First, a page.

Although snap installs are meant to eventually replace traditional Ubuntu packages, installing MAAS from a snap is considered experimental at this time. In particular, implementing high availability via snaps is not yet possible. See MAAS HA for more on that topic.
All feedback is welcome via the MAAS issue tracker.
Currently, only the stable and development MAAS versions are available via snaps. This corresponds, respectively, to the 'stable' and 'edge' snap channels:
snap info maas
name: maas summary: "Metal as a Service" publisher: maas contact: firstname.lastname@example.org description: | Total automation of you physical servers for amazing data center operational efficiency. commands: - maas tracking: stable installed: 2.2.0+bzr6057-snap (91) 98MB devmode refreshed: 2017-05-30 16:15:09 +0000 UTC channels: latest/stable: 2.2.0+bzr6057-snap (91) 98MB - latest/edge: trunk+bzr6071-snap (101) 98MB devmode
To install the snap from the 'stable' channel (and the 'latest' track):
sudo snap install --devmode --stable maas
Note: At this time, MAAS can only be installed in 'devmode' and is therefore not fully isolated from the rest of the system. This corresponds to the same level of security provided by traditional Ubuntu packages.
Due to the null defaults used by this particular snap, no MAAS software has actually been installed and configured yet.
You will now need to tell the snap what mode MAAS will run in. This is known as initialization and it is performed by choosing one of the below options. Doing so will dictate what services will run on the local system.
all- All services
region- A region API server only (no database)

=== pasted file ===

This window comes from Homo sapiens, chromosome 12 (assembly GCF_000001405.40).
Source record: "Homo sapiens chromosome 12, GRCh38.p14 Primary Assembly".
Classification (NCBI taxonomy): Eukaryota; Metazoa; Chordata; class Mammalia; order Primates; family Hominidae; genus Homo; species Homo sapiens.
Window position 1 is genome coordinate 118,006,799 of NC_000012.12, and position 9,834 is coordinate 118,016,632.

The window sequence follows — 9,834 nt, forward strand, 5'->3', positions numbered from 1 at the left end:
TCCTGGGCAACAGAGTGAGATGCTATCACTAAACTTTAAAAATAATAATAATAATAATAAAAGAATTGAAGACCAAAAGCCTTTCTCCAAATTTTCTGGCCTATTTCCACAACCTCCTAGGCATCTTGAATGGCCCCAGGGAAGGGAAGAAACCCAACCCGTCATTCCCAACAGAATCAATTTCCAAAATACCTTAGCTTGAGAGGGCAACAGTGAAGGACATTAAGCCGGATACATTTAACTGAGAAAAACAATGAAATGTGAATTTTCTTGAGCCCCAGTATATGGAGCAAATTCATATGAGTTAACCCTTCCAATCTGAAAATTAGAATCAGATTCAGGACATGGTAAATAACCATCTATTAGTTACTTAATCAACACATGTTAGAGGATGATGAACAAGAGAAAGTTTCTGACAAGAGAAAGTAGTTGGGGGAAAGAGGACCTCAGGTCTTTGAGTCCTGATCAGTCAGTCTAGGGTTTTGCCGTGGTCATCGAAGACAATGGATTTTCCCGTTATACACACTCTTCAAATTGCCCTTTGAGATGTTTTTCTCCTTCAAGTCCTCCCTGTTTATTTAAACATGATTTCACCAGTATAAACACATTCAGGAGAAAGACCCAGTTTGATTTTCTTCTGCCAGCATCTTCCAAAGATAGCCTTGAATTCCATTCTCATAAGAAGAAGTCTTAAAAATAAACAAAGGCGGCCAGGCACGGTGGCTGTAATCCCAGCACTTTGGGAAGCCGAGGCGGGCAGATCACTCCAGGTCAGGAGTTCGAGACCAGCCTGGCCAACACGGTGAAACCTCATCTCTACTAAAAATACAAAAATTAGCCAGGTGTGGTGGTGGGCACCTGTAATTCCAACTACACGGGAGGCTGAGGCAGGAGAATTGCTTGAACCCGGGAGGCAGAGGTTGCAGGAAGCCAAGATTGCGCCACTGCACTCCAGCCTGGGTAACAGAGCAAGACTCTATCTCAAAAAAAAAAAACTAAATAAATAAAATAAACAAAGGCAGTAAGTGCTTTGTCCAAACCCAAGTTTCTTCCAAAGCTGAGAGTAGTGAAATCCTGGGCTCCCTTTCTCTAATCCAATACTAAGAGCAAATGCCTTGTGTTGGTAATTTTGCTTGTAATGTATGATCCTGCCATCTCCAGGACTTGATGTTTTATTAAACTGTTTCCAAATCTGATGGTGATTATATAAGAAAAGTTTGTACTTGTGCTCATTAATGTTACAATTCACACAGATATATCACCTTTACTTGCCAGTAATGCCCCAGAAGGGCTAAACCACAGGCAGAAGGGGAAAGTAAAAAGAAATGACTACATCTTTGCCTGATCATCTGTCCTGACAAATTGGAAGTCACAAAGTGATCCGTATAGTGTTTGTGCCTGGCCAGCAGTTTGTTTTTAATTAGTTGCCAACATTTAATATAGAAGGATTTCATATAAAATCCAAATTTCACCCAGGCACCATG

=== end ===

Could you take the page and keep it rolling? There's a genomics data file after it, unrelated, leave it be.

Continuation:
rack- A rack controller only
region+rack- A region API server and a rack controller (no database)
This is different from the installation scenarios covered in the package install method (see Install from packages) where the installation of a "region controller" will include a database.
All modes will prompt for a MAAS URL. The 'all' mode will use this for the creation of a new region controller whereas the other three modes will interpret it as the URL for an existing region controller.
The 'rack' and 'region+rack' modes will additionally ask for the shared secret that will allow the new rack controller to register with the region controller.
This is where MAAS components will be installed and configured.
Here, the typical all-in-one design (mode 'all') will be chosen as an example:
sudo maas init --mode all
A dialog will appear that will gather some basic information:
MAAS URL [default=http://10.55.60.1:5240/MAAS]: http://192.168.122.1:5240/MAAS Create first admin account: Username: admin Password: ****** Again: ****** Email: email@example.com Import SSH keys  (lp:user-id or gh:user-id): lp:petermatulis
A re-initialization is easily achieved. For example, to switch from one mode to another, say 'region', simply state it:
sudo maas init --mode region
A verification of the currently running configuration can be done with:
sudo maas config
Sample output (for mode 'all'):
Mode: all Settings: maas_url=http://192.168.122.1:5240/MAAS
The status of running services can likewise be checked:
sudo maas status
Sample output (for mode 'all'):
bind9 RUNNING pid 7999, uptime 0:09:17 dhcpd STOPPED Not started dhcpd6 STOPPED Not started ntp RUNNING pid 8598, uptime 0:05:42 postgresql RUNNING pid 8001, uptime 0:09:17 proxy STOPPED Not started rackd RUNNING pid 8000, uptime 0:09:17 regiond:regiond-0 RUNNING pid 8003, uptime 0:09:17 regiond:regiond-1 RUNNING pid 8008, uptime 0:09:17 regiond:regiond-2 RUNNING pid 8005, uptime 0:09:17 regiond:regiond-3 RUNNING pid 8015, uptime 0:09:17 tgt RUNNING pid 8040, uptime 0:09:15